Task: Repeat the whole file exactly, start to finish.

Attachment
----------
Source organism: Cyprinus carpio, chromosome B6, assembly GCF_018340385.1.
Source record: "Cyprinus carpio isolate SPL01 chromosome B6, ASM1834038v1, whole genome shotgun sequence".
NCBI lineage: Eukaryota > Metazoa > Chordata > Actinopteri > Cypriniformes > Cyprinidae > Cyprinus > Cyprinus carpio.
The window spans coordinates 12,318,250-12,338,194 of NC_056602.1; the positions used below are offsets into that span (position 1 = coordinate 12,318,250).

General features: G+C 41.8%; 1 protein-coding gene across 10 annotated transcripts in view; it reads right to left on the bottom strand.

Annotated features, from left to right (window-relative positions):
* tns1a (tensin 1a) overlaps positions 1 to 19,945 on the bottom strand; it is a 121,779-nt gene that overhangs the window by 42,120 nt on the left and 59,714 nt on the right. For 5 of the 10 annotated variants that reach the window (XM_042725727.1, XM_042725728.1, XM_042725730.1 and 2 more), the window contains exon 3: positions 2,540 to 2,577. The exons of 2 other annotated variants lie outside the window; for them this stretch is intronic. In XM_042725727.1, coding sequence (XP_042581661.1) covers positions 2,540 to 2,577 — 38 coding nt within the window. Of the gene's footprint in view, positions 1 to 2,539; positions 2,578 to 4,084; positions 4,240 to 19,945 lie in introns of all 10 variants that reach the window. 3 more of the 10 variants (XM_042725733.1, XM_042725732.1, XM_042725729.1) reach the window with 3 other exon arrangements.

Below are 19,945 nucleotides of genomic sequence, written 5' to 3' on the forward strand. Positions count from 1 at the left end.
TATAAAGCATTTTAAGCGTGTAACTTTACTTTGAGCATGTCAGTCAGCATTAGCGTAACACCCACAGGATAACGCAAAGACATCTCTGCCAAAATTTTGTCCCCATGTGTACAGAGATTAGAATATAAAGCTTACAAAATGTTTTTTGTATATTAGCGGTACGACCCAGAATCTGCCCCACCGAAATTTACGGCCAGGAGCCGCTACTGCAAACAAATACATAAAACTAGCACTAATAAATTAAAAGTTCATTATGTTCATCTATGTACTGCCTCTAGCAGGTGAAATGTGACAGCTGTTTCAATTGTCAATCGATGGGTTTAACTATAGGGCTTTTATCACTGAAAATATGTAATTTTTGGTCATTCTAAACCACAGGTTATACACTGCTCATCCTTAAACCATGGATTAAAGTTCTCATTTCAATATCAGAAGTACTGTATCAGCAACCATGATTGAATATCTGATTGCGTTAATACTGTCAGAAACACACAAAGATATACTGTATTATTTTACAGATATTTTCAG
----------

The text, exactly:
Source organism: Cyprinus carpio, chromosome B6, assembly GCF_018340385.1.
Source record: "Cyprinus carpio isolate SPL01 chromosome B6, ASM1834038v1, whole genome shotgun sequence".
NCBI lineage: Eukaryota > Metazoa > Chordata > Actinopteri > Cypriniformes > Cyprinidae > Cyprinus > Cyprinus carpio.
The window spans coordinates 12,318,250-12,338,194 of NC_056602.1; the positions used below are offsets into that span (position 1 = coordinate 12,318,250).

General features: G+C 41.8%; 1 protein-coding gene across 10 annotated transcripts in view; it reads right to left on the bottom strand.

Annotated features, from left to right (window-relative positions):
* tns1a (tensin 1a) overlaps positions 1 to 19,945 on the bottom strand; it is a 121,779-nt gene that overhangs the window by 42,120 nt on the left and 59,714 nt on the right. For 5 of the 10 annotated variants that reach the window (XM_042725727.1, XM_042725728.1, XM_042725730.1 and 2 more), the window contains exon 3: positions 2,540 to 2,577. The exons of 2 other annotated variants lie outside the window; for them this stretch is intronic. In XM_042725727.1, coding sequence (XP_042581661.1) covers positions 2,540 to 2,577 — 38 coding nt within the window. Of the gene's footprint in view, positions 1 to 2,539; positions 2,578 to 4,084; positions 4,240 to 19,945 lie in introns of all 10 variants that reach the window. 3 more of the 10 variants (XM_042725733.1, XM_042725732.1, XM_042725729.1) reach the window with 3 other exon arrangements.

Below are 19,945 nucleotides of genomic sequence, written 5' to 3' on the forward strand. Positions count from 1 at the left end.
TATAAAGCATTTTAAGCGTGTAACTTTACTTTGAGCATGTCAGTCAGCATTAGCGTAACACCCACAGGATAACGCAAAGACATCTCTGCCAAAATTTTGTCCCCATGTGTACAGAGATTAGAATATAAAGCTTACAAAATGTTTTTTGTATATTAGCGGTACGACCCAGAATCTGCCCCACCGAAATTTACGGCCAGGAGCCGCTACTGCAAACAAATACATAAAACTAGCACTAATAAATTAAAAGTTCATTATGTTCATCTATGTACTGCCTCTAGCAGGTGAAATGTGACAGCTGTTTCAATTGTCAATCGATGGGTTTAACTATAGGGCTTTTATCACTGAAAATATGTAATTTTTGGTCATTCTAAACCACAGGTTATACACTGCTCATCCTTAAACCATGGATTAAAGTTCTCATTTCAATATCAGAAGTACTGTATCAGCAACCATGATTGAATATCTGATTGCGTTAATACTGTCAGAAACACACAAAGATATACTGTATTATTTTACAGATATTTTCAG